When including each of the variables separately with up to three lags, the null hypothesis of exogeneity, , was never rejected for the foreign oil efficiency shocks at the 5 significance level.14 For the U.S. oil efficiency shock, the null hypothesis was rejected at the 5% level of significance for log-changes in OECD oil inventories and changes in Kilian's shipping index. Yet, the adjusted never exceeds 11%. With up to three lags in the VAR, no combination of variables ever implied a rejection of the null hypothesis at conventional significance levels for the foreign oil efficiency shock (up to 10%). Moreover, the adjusted never exceeds 12%. For the U.S. oil efficiency shock, the most challenging combination of variables is given by the set of changes in Kilian's activity measure, and log-changes in OECD and U.S. oil inventories. In this case, the null hypothesis of block exogeneity is rejected at the 1% significance level for each lag-length up to three lags. However, with adjusted values not exceeding 15%, the combined explanatory power of these variables is low. We conclude that none of the combinations we tested poses an important challenge to our interpretation of the oil efficiency shocks.15
Based on the decompositions of the population variance, foreign oil efficiency shocks are the key determinant of movements in oil prices. The effects of an innovation to the shock that governs foreign oil efficiency highlight the propagation mechanisms in the model. The reaction of domestic production cannot be understood without considering the general equilibrium repercussions through trade channels, as well as the reaction of inflation and the systematic role of monetary policy. However important, efficiency shocks are not the only determinant of movements in the price of oil or even oil demand. Comparing the implications of the shocks in the model, it emerges that there is no such a thing as a typical oil price shock and that the impact of the oil price fluctuations remarkably varies depending on the underlying source.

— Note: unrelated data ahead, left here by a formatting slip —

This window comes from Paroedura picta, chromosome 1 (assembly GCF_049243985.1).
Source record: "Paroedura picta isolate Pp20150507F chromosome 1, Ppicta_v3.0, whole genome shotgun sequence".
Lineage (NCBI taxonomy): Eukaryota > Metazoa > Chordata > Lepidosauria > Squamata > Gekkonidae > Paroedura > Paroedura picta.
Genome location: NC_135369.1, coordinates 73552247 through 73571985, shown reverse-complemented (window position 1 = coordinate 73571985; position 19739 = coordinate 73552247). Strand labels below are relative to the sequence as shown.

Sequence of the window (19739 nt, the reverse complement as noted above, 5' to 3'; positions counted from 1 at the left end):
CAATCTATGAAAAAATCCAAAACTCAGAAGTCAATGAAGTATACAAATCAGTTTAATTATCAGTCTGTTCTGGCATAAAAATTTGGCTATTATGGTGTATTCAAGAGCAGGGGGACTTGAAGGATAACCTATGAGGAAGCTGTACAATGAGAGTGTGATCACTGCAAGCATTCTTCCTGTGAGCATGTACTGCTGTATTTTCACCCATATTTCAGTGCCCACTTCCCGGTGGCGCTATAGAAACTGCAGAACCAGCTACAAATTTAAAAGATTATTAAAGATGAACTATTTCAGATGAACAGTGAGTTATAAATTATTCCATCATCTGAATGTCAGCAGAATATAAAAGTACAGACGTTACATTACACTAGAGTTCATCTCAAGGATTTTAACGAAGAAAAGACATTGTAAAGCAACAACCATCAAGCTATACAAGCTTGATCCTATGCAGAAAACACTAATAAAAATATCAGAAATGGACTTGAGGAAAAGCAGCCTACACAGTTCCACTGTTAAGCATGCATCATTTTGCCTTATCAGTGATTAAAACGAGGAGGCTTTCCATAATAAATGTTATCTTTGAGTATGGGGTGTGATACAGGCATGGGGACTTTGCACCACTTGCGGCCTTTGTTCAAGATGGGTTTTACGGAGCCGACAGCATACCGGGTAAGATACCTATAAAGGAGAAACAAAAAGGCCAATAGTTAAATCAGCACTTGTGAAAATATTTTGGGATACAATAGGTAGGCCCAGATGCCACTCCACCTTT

Figure 1 illustrates the effects of a two-standard deviation shock that reduces foreign oil efficiency, . As foreign oil demand expands, the price of oil increases. Initially, the price rises 30%. The half life of the response is close to 5 years. Home oil demand contracts as both households and firms substitute away from the more expensive oil input. Since the oil price elasticity of demand is estimated close to 1/3, the decline in demand is also approximately 1/3 of the price increase.